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'Kill List' Packs a Wallop
Glenn Kenny, Special to MSN Movies

"And I must be an acrobat to talk like this and act like that." Yeah, I know; I never thought I'd quote a U2 song in a movie review (let alone in any other context), but if the words fit, use 'em. And in the case of Jay (Neil Maskell), the alternately hapless and raging protagonist of "Kill List," the harrowing, inventive, disturbing and shudderingly brisk new British thriller co-written and directed by Ben Wheatley ("Down Terrace"), they fit. And Jay's problem is bigger than that: He's not even aware that he's selling himself (to others, and to himself) as something that he is not. Eventually, he learns.

When we meet Jay he's out of work and out of money, and his beautiful wife, Shel (Sweden-born actress MyAnna Buring), is bugging him to get something like a job. He resists. They argue. He mutters, "You're in serious danger of turning into a miserable cow, Shel." And yet he professes to love her and their young child, and cites his desire to remain a settled family man as a pretext for avoiding going back to work. A former soldier, he works as a hit man, or maybe some kind of mercenary. The exact nature of his last job, which went bust, in Kiev, isn't spelled out.

Search: More on Ben Wheatley

Jay's buddy and partner Gal (Michael Smiley) shows up one night with a gorgeous and intense new girlfriend and the promise of work. The two are seen framed underneath a real-life rainbow as they walk through a parking lot to meet their eerie, white-haired contractor, a funny visual joke and about the only note of levity in the film. The work itself is pretty intense: The three-person "kill list" of the title begins with a priest, who sweetly tells Jay "Thank you" before Jay shoots his forehead off.

And things get weirder from there. "Kill List" contains some really appallingly explicit scenes of killing and torture, but it alternates these with scenes in which violence is merely implied. The differing treatments are invariably purposeful, because the movie is ultimately a parable about violence itself, about how it becomes inescapable once it's unleashed in a particular way. ("I see you, I see who you are," Jay's new employer tells him when he tries to back out of his assignment.) But "Kill List" does not make its point in anything like a preachy way. No, it makes its point in what you might call an unspeakably awful way. Which, you know, is actually part of the point.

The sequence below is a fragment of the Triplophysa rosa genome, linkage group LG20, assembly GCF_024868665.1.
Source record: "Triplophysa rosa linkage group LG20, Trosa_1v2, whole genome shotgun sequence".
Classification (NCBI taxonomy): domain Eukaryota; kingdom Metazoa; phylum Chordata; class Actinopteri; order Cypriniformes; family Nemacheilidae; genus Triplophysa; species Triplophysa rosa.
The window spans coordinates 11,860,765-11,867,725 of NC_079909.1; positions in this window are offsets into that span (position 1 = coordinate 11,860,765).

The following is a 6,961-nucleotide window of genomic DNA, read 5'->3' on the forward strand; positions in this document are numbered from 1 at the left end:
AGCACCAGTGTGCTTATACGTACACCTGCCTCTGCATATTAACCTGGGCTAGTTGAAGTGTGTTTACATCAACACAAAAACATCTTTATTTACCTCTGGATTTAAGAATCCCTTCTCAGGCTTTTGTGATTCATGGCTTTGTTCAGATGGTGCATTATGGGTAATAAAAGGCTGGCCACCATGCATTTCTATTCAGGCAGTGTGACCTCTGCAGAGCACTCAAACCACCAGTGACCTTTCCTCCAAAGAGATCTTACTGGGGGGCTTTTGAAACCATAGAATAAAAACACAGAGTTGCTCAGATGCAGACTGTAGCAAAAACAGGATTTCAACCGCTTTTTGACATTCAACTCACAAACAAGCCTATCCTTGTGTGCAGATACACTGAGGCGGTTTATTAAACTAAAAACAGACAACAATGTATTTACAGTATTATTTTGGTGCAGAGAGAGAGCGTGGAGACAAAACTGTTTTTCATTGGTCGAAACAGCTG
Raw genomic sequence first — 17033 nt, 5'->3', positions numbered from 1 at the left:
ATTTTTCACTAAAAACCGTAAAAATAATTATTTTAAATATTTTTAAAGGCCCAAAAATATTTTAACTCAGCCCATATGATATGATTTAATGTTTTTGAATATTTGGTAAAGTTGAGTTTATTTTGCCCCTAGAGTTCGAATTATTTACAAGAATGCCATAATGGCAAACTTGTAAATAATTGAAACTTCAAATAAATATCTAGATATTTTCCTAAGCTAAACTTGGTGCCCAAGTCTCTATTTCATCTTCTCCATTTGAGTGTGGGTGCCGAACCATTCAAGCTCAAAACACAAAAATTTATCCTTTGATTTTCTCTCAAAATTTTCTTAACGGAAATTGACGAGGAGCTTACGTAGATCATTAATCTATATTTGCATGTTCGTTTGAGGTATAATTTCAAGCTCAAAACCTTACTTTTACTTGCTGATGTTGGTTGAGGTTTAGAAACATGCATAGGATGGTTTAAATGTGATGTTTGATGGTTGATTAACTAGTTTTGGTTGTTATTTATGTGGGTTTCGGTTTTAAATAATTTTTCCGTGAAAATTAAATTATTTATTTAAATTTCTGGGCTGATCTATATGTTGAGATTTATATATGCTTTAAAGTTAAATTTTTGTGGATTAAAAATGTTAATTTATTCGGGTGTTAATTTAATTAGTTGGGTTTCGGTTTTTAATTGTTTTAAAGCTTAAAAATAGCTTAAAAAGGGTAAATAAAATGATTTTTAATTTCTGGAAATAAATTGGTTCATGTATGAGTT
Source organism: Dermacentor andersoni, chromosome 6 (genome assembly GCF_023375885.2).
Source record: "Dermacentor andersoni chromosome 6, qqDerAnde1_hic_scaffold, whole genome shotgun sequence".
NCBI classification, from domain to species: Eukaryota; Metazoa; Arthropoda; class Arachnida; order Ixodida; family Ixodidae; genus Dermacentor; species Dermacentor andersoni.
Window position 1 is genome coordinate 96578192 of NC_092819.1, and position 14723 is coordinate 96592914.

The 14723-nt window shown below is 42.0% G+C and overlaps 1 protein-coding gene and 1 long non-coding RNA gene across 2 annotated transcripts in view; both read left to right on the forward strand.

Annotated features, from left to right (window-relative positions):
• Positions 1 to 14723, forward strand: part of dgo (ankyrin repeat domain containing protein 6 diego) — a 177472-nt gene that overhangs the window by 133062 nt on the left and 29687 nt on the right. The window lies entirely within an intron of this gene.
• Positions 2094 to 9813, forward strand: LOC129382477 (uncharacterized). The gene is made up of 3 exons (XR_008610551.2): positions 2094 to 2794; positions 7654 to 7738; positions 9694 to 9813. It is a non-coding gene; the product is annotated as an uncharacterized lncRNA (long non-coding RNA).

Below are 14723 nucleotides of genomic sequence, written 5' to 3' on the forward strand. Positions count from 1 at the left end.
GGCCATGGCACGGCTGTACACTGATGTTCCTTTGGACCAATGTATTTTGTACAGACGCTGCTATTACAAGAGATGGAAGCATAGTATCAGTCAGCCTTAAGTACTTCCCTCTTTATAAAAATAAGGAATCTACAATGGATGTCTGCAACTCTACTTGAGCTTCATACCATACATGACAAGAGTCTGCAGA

The film clocks in at a relatively short 95 minutes, and in that time it goes into territories that recall the likes of "Angel Heart," "The Wicker Man" and the earlier films of horror director Neil Marshall. The film's final scene is like a strong gut punch: It will literally take the wind out of some viewers. And while it reveals much of what came before as a form of viewer misdirection, that punch is not a sucker punch. While distracting us with all form of cinematic red herrings on the one hand, Wheatley and co-writer Amy Jump meticulously construct the platform for their finale on the other. It's remarkably clever and resourceful filmmaking, and a little on the diabolical side as well. To quote Bono one more time, as the end credits role, you'll thank God it was them instead of you. But you might not feel entirely un-implicated.

Glenn Kenny is chief film critic for MSN Movies. He was the chief film critic for Premiere magazine from 1998 to 2007. He contributes to various publications and websites, and blogs at http://somecamerunning.typepad.com. He lives in Brooklyn.

For more movie news, follow MSN Movies on Facebook and Twitter.